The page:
How do you personally gauge what is worthwhile taking on and what is not? Before you conduct a cost/benefit analysis, you must first accept you’ll be completely honest with yourself. Otherwise, your lie will lead to issues down the road. Examine the budget of the potential client. If you do this work, are the payment installments worth the scope? Is the work interesting, or at least interesting enough for the price? Many times, we take on additional work for sanity’s sake. Our day jobs can be monotonous. If you’re doing mobile design all day, perhaps some small business stationery sounds completely refreshing to you. Examine your client. Qualify their trustworthiness, their competence and their management style. If they’re micromanaging, sketchy or complete luddites, the project may be more of a headache than initially thought.

The honesty with the self will allow the discipline enacted to be easier to muster. Since you already see the landscape ahead, you know where to avoid and where to venture to while piloting the project brilliantly.


Changing directions, designers at some point in time will probably be approached to work on something that may be of conflict of interest with what they do for their employer. They may have signed an NDA or read in their employee manual that working with competitors of their clients or product is in direct violation of their agreement terms. These are treacherous waters. Reason being: you could be offered a lot of money to work on something you’re already, and good at, working on.

Don’t take it.

It’s not worth it, in my opinion. For any word to get back to your employer that you’ve worked for a competitor, you will get busted. That can mean many things–unemployment being the worst.

Back when I worked at an agency, a former higher up wanted to recruit me for a project that was clear, 100% competition to our biggest client. It was tempting to take. It would’ve been good money. Maybe, no one would’ve ever found out. It could have led to project after project and check after check. However, I went through the honesty practice above. I did my own cost benefit analysis and determined that, indeed, the juice wasn’t worth the squeeze. Since design is such a tight-knit industry in my old town, marring my name as the “turn coat” was horrifying to me. I’m not saying it hasn’t worked out before. I mean, look at Silicon Valley. It’s normal for people to be working on competitor product in hopes that they will make it big over your company’s. That’s a part of their grind. Personally, that existence of being conniving and sleuth is not how I want to practice my design.

Long-Distance Relationship

One of my current freelance clients resides hundreds of miles away. The small, bustling venture kept me on board after I had moved cities. I have, in turn, upheld (and upped) the same respect and attention to the work. Why? They are good people and I’m lucky to work with them. Personally, working with genuine and kind people adds value to my work. It’s always easier to work with considerate and quality humans. Even when I’m driving home in a fogged stupor knowing I have yet more hours to toil on another project, knowing that it’s for friends helps me get through it.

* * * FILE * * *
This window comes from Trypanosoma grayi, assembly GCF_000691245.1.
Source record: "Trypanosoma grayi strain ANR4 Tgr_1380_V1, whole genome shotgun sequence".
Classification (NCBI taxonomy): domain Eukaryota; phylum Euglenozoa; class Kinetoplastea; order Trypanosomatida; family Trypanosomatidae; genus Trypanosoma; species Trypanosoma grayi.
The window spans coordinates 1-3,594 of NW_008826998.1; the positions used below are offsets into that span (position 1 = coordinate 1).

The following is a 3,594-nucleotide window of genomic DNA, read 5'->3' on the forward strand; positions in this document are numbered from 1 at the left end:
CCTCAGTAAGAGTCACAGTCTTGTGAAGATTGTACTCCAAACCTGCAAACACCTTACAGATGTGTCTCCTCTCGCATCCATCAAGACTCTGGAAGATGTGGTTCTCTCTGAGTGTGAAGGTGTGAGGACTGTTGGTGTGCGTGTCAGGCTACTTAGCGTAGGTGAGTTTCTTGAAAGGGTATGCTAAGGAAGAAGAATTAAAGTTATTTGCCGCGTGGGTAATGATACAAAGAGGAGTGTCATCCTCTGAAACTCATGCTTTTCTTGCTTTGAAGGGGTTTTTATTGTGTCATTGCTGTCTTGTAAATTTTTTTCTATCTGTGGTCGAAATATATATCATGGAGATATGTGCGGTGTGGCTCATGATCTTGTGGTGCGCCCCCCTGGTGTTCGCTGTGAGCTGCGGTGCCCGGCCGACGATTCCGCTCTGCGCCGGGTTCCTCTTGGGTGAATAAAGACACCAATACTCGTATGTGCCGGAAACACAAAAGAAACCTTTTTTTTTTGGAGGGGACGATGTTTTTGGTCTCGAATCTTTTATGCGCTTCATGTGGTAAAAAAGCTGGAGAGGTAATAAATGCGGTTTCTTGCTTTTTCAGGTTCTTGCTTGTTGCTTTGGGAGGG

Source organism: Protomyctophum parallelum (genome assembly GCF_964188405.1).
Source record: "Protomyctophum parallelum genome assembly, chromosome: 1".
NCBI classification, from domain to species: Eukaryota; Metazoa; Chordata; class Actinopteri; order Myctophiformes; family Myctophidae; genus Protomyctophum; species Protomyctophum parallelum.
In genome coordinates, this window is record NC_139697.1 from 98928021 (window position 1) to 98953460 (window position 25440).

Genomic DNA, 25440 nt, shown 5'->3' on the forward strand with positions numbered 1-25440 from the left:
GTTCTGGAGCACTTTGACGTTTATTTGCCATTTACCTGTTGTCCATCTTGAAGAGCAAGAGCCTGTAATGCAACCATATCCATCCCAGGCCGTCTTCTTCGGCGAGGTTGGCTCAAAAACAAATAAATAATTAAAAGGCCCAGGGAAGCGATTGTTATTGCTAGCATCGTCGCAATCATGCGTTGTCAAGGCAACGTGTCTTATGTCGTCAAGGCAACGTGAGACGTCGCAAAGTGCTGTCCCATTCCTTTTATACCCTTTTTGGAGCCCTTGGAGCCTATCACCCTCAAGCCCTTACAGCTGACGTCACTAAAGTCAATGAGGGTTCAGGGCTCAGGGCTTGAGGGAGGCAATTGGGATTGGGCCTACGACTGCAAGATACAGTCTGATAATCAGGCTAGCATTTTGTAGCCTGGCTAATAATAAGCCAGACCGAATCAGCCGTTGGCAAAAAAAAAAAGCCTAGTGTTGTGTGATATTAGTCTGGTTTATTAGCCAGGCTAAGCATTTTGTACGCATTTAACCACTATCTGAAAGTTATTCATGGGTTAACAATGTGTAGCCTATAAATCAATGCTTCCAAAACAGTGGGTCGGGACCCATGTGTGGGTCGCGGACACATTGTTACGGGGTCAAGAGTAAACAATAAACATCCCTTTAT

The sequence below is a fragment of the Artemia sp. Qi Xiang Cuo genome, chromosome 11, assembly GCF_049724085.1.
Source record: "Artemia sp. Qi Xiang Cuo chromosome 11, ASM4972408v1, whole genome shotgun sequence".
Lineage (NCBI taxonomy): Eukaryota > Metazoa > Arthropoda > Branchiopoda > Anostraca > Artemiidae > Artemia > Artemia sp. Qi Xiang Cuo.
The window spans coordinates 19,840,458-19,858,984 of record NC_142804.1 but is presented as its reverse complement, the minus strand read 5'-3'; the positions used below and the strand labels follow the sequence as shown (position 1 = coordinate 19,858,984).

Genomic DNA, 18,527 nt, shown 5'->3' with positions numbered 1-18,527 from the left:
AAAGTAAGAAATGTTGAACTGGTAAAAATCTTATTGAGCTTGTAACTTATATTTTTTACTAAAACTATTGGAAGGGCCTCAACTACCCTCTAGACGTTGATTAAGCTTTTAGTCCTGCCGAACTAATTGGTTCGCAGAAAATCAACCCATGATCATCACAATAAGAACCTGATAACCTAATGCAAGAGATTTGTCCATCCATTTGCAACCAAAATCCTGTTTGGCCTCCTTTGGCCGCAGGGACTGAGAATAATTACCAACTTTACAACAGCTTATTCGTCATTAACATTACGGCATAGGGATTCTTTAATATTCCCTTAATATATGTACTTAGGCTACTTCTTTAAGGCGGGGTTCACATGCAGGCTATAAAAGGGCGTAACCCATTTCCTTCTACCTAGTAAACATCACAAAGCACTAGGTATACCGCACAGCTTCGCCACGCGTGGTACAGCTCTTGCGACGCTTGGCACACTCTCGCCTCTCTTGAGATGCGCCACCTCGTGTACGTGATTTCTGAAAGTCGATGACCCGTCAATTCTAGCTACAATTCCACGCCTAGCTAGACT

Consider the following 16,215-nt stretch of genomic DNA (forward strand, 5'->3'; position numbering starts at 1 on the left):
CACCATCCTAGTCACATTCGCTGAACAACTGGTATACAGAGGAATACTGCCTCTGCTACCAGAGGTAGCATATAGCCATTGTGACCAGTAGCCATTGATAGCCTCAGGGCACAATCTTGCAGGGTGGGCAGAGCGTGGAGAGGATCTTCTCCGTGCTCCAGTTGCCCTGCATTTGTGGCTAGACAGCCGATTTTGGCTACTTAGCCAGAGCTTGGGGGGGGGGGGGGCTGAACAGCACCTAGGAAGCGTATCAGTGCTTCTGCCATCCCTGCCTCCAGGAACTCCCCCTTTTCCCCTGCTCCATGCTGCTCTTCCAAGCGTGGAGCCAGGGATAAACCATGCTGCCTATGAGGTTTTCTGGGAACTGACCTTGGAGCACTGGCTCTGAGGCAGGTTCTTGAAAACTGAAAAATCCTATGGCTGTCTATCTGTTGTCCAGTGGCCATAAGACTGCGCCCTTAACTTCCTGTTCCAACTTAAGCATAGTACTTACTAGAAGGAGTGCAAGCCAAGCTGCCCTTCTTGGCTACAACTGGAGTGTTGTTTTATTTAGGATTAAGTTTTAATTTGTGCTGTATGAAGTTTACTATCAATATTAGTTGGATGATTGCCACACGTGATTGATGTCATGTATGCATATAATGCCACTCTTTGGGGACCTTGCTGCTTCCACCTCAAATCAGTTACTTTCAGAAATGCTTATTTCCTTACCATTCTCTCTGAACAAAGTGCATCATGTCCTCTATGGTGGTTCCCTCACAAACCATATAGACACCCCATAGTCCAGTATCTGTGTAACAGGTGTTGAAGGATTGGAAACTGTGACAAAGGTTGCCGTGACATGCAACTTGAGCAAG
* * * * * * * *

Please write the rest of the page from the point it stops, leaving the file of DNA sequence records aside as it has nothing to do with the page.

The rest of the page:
When working full-time with a remote client, the dynamic changes. You can’t meet up after hours for a beer and a meeting. Nor can you work side by side on Saturdays. Now, I have to use my free hour for lunch to make calls or send off emails. I don’t get to directly interface with them. This can put strain on the client-designer relationship. Be sure to reach out to them. Don’t just await contact. Obviously, don’t over do it, but let them know you’re appreciative of their business.

All In all

When it comes down to it, I can’t tell you an exact formula for balance. Your scale is different than mine and the next guy and the next girl and so on. You have to be aware of your balance constantly because the field of design is a shifting landscape. You must enact discipline to ensure you guarantee your clients quality work. You must be honest with yourself when taking on work, when evaluating its worth and your willingness to see it through. Upholding integrity will keep your soul clean. You must maintain your relationship with your clients. They’re people just like you and I. They’re understanding, but also trying to run businesses of their own. You must respect their needs and respect your own. How you balance the worlds of career and freelance design is indeed a balancing act.

It’s up to you to make it rewarding.

About the Author:

Andy McErlean is the Head of Design at Everfest. Slingin’ pixels out of Austin, TX. Follow me on Twitter and Instagram!

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Written by Iggy

Iggy is a designer who loves experimenting with new web design techniques collating creative website designs. You can follow Iggy on Twitter.

1 Comment

  1. Absolutely true and straight to the point.